BluCan allows residents to deposit paper, plastic, cardboard and metal waste into their own BluCan, a can that will be similar to their current garbage can. Glass is currently excluded from the list of acceptable recyclables.


Email: [email protected]

Twitter: @MoriKessler

Copyright St. George News, SaintGeorgeUtah.com LLC, 2015, all rights reserved.


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  • BIG GUY November 21, 2015 at 11:05 am

    Good show!

  • Camille November 21, 2015 at 12:00 pm

    The neighbors I talked to did not even know about it. They don’t look at their bill each month. After I mentioned it they all opted out so I think all the people that did not opt out just did not know about it. You should have had an opt in option instead of making it an automatic thing if they did not opt out.

  • Brian November 21, 2015 at 4:20 pm

    No, zero percent opted-IN, 13% opted-OUT, and 87% either intentionally chose not to opt-out, or didn’t even realize it was happening. This headline and article are misleading and should be corrected to reflect the reality of the situation. The only opting-in occurred at the board level, the actual people footing the bill were only given the chance to opt-out, and then only for a short period of time. This is NOT the way to govern.

    • .... November 22, 2015 at 2:06 pm

      The only thing misleading around here is you. Shouldn’t you be out there hanging out with your illegal alien friends and protecting them

  • ladybugavenger November 21, 2015 at 4:57 pm

    You gotta pay for recycling? And the city or county gets paid by charging a recycling fee and they get paid for the recyclables? Double dipping, that’s good biz right there…..blah blah blah

    • 42214 November 22, 2015 at 5:33 pm

      Good point, they’re making a profit with our recycling, why do we have to pay extra for their profit?

  • KarenS November 21, 2015 at 7:40 pm

    Great news! Recycling is easy and our grandchildren will thank us! So glad to not have to travel to the binnies anymore. Can hardly wait until February.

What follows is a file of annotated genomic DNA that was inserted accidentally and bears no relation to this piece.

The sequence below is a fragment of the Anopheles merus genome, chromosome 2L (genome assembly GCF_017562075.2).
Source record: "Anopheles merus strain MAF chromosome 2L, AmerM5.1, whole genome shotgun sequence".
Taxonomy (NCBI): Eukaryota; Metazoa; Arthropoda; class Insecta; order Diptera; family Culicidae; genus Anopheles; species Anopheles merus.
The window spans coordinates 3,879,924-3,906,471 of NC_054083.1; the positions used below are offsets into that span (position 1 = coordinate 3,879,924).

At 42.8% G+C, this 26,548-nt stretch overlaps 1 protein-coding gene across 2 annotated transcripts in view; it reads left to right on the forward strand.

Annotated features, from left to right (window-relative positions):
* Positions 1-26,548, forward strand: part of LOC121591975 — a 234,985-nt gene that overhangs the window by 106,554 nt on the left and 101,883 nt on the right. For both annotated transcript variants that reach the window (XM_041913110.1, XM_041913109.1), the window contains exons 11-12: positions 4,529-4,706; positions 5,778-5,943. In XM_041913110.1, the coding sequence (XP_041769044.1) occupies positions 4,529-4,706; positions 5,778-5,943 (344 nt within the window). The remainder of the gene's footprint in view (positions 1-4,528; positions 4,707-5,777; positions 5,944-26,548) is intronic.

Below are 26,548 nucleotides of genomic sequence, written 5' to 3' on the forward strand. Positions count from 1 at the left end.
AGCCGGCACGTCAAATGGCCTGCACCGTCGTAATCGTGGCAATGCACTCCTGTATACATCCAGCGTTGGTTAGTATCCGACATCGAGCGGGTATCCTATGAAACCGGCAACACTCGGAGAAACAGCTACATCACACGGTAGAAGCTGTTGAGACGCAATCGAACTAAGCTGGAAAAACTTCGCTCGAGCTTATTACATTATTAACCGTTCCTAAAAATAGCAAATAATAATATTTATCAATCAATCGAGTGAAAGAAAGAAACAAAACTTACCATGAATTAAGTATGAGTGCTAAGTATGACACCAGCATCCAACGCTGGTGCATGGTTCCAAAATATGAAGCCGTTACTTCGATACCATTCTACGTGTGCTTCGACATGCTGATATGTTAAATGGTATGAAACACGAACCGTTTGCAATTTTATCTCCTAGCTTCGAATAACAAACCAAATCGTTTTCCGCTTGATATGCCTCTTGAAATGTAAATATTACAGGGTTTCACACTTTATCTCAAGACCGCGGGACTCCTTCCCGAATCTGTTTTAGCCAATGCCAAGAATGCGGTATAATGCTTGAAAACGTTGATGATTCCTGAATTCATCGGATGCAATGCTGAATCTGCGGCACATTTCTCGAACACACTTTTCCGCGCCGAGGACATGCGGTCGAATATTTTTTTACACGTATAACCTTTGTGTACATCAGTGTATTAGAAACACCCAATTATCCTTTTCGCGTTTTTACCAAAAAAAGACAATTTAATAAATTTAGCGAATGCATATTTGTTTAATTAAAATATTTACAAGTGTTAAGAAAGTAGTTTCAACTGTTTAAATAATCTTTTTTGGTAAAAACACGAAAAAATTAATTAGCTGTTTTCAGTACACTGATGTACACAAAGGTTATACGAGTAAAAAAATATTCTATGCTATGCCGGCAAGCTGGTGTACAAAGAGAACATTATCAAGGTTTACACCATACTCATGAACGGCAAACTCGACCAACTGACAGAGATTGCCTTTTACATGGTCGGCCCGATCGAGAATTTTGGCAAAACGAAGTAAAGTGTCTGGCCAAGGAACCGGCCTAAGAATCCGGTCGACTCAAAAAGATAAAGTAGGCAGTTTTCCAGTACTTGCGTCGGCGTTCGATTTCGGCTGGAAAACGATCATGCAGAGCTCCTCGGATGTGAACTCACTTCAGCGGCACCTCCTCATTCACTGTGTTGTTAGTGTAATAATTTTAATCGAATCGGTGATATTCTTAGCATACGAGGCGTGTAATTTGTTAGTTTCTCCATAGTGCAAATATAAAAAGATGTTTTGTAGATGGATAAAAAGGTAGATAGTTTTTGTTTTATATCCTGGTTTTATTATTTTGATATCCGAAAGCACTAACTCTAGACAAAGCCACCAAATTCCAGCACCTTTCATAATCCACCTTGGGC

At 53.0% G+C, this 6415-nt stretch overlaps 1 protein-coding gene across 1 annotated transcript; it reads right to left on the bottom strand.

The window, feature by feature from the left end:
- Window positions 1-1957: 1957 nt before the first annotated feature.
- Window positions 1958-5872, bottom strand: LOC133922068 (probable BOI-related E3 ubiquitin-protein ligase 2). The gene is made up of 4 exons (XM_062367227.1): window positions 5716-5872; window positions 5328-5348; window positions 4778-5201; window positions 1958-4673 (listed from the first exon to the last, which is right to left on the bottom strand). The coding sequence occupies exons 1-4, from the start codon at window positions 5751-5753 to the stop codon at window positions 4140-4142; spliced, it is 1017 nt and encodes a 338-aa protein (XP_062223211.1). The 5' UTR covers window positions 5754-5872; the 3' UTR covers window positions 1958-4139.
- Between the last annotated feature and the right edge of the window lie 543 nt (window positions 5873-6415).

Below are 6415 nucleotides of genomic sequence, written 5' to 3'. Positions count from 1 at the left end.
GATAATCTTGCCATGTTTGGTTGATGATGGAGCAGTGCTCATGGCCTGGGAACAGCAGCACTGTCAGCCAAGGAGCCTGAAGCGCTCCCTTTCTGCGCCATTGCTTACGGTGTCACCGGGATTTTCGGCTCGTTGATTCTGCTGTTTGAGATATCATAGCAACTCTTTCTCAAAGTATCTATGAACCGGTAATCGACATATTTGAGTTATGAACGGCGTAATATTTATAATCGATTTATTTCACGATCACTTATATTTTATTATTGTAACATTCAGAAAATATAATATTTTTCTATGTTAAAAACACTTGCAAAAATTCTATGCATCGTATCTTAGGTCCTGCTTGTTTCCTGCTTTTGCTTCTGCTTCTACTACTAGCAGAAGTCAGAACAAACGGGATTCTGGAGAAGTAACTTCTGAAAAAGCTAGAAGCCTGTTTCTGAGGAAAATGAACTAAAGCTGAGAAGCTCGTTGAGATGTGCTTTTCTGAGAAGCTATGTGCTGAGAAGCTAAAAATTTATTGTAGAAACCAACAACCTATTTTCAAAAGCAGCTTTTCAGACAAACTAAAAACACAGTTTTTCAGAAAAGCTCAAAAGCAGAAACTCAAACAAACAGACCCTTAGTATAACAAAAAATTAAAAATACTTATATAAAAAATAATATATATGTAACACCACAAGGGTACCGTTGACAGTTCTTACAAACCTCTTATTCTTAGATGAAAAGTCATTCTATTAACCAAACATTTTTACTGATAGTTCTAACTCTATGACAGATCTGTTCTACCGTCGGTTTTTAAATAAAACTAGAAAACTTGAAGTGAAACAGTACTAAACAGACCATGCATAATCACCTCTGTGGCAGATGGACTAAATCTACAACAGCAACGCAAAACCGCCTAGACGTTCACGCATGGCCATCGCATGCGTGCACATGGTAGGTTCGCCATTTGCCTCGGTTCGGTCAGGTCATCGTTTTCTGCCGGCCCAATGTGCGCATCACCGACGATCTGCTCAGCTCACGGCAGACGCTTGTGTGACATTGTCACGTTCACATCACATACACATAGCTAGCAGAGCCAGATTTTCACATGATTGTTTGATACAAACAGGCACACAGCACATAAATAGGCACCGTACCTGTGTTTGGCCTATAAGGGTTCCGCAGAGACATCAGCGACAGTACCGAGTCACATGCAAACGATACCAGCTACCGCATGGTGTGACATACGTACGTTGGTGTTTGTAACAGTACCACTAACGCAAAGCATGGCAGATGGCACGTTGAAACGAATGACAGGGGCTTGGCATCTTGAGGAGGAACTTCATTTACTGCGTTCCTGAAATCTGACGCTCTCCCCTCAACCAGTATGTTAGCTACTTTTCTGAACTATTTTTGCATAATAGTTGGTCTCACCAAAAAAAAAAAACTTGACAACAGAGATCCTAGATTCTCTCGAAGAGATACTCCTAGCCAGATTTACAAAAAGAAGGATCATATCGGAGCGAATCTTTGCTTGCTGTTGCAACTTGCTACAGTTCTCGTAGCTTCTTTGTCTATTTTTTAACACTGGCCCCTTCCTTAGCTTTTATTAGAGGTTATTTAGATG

• Jeff November 21, 2015 at 11:00 pm

    Yeah…. I had no idea we “opted in”. Hard to say we opted in to anything without knowing about it.

  • sagemoon November 23, 2015 at 9:42 am

    How did people miss the notice about this? It was in the news, it was in the bills, people talk about it, and the recycle binnies have been disappearing around town. I assume the people who weren’t paying attention aren’t the type who give a rat’s butt about the environment and saving space in the landfill. As a person who does recycle, I appreciate the convenience of having my recyclables picked up from in front of my home instead of having to haul it myself. I don’t mind paying a few bucks for that convenience. I still intend to recycle my aluminum cans for cash but it will be nice to know all the plastics, papers, and cardboard won’t be piling up around my house until I make a binnie run.

  • Steph January 28, 2016 at 4:02 pm

    I had no idea, either. How can I opt out, now that I have involuntarily been opted-in? I’m all for recycling, but I prefer to walk my recycling to the containers that already exist at several locations around my neighborhood. It’s better for the environment, and I get a little exercise to boot. Does anyone know off-hand how I can opt out? Am I stuck paying for a whole year of a bin I won’t use?

    Also, will those bins around town disappear? I know some of them advertise that the money they make from collecting recycling goes to things like parks and animal shelters. I’d hate to see those things lose out.